WFAE Commentary: Father’s Lessons Have Lasting Effect

This post originally aired on WFAE on Monday, April 9, 2012.  You can listen to it here.

The other day, I stopped by my parents’ house and found my father sitting on the couch channel surfing. For many people, that wouldn’t be an unusual sight. For me, it was another in a series of firsts. I don’t mean to imply that my father never watched TV; he did, just very selectively.
Sally Phillips with her father. He might plan to watch a specific football game or an episode of AutoWeek, but other than that, he rarely watched TV. Instead, he would read the newspaper, dive into an issue of BusinessWeek or Consumer Reports or work on his computer.

But those days are fading. My dad has entered a new phase in his life and we are going along for the ride.

Moving a bit slower than he once did, he’s begun to forget where things are and what’s next on his agenda. But he’s not lost his ability to teach life lessons to those around him.

Early on, my father taught me that everyone is worthy of respect and compassion. He was the cool dad that treated all of my friends with respect, never discounting our values or opinions because we were “just kids.” I try to be as respectful with our daughter’s friends.

To Dad, family always came first. As he climbed into the senior management ranks of the Federal Government, he never crossed into the government-appointee realm that would require massive amounts of travel, lest he upset fine balance between work and family that he and my mother so carefully crafted. My husband and I strive to follow in their footsteps.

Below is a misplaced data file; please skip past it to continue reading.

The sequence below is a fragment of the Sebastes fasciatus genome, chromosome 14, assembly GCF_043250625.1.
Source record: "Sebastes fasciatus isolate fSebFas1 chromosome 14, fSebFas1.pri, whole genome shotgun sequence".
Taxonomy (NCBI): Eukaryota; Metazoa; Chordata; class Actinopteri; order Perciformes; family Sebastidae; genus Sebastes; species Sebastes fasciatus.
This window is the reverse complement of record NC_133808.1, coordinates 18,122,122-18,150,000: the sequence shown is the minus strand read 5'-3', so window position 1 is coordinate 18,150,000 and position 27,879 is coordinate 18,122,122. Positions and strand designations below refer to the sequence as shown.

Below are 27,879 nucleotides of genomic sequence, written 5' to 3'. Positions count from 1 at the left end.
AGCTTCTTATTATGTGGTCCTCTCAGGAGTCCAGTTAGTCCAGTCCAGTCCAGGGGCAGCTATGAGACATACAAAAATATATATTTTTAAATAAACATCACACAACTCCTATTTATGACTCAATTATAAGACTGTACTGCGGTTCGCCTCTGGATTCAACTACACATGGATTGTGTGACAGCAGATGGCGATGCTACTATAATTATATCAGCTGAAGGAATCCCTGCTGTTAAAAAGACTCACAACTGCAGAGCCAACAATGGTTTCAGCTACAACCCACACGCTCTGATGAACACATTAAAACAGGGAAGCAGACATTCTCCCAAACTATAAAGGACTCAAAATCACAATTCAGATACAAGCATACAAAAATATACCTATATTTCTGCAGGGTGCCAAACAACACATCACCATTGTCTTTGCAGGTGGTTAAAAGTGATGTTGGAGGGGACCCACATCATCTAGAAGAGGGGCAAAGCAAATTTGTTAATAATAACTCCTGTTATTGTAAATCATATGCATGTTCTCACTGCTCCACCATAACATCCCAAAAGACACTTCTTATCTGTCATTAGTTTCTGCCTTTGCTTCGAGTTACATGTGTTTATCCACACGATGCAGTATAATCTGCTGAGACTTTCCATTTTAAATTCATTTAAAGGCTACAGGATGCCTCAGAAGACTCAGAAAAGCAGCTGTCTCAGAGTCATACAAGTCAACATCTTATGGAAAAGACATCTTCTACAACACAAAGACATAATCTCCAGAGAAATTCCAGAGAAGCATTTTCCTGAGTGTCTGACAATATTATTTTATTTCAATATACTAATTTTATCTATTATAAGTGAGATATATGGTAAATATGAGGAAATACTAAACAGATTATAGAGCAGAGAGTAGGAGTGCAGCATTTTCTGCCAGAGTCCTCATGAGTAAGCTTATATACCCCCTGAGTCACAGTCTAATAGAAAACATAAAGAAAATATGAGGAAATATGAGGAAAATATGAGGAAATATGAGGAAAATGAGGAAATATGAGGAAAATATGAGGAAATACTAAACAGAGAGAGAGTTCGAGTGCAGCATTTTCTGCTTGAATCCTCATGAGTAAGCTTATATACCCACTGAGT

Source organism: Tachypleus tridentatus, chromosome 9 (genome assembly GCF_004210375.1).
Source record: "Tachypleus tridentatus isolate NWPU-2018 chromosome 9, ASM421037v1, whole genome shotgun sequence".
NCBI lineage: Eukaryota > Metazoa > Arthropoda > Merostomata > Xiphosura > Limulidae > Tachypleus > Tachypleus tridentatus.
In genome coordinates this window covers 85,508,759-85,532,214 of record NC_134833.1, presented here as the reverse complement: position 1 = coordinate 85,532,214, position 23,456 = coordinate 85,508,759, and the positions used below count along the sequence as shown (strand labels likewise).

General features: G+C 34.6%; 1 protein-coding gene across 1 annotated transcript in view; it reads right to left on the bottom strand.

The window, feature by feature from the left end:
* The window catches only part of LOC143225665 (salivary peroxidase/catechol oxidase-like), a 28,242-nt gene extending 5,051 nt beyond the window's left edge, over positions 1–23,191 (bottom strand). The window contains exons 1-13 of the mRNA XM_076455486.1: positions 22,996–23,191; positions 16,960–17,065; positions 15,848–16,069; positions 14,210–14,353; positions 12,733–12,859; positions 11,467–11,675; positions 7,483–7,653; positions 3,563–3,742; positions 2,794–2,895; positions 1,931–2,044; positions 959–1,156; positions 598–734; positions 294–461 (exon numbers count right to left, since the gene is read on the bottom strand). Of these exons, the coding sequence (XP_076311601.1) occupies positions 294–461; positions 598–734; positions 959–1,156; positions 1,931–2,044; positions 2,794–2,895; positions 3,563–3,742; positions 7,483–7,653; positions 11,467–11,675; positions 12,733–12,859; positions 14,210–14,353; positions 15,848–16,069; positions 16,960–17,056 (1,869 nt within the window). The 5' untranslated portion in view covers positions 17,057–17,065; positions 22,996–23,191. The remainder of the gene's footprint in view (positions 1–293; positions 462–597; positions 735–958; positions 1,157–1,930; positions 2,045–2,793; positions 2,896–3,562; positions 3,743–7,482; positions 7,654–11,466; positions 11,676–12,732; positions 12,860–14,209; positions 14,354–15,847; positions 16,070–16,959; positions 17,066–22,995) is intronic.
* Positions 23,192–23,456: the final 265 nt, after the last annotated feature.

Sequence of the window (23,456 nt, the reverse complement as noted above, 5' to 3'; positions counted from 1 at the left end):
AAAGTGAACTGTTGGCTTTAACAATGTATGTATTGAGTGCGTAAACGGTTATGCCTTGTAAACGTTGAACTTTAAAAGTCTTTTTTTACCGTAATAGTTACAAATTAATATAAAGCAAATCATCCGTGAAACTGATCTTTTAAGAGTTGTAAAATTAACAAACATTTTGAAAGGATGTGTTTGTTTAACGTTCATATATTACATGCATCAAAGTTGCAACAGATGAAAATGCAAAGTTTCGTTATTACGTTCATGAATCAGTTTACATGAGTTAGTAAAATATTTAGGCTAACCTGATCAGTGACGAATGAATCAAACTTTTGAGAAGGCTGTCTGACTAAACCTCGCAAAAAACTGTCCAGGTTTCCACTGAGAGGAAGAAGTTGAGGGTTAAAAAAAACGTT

My father has also taught me that gentleness speaks volumes. Never one to dictate that my sister or me take a specific course of action, he often began his monologues with the phrase, “You may want to consider. . .”

In those five little words he conveyed a sense of caring, his preferred course of action, and our freedom to follow his advice or not. It’s my single most favorite saying, and I have borrowed it liberally at home and at work.

These days, Dad is showing the rest of us how to mature gracefully. His wit, still very much intact, has become a never-ending source of laughter and stress relief in these challenging times.

While he feels badly about losing track of things and time, his love of life and his family hasn’t wavered. Like always, he never misses an opportunity to kiss or hug one of us or tell us how much he loves us. He’s up for any outing we plan and has begun enjoying movies that he used to be too busy to sit through.
As he told his doctor, “I’m 80 years old. This is just part of the process for me. I’m grateful for each day.” My dad’s lessons just keep coming.

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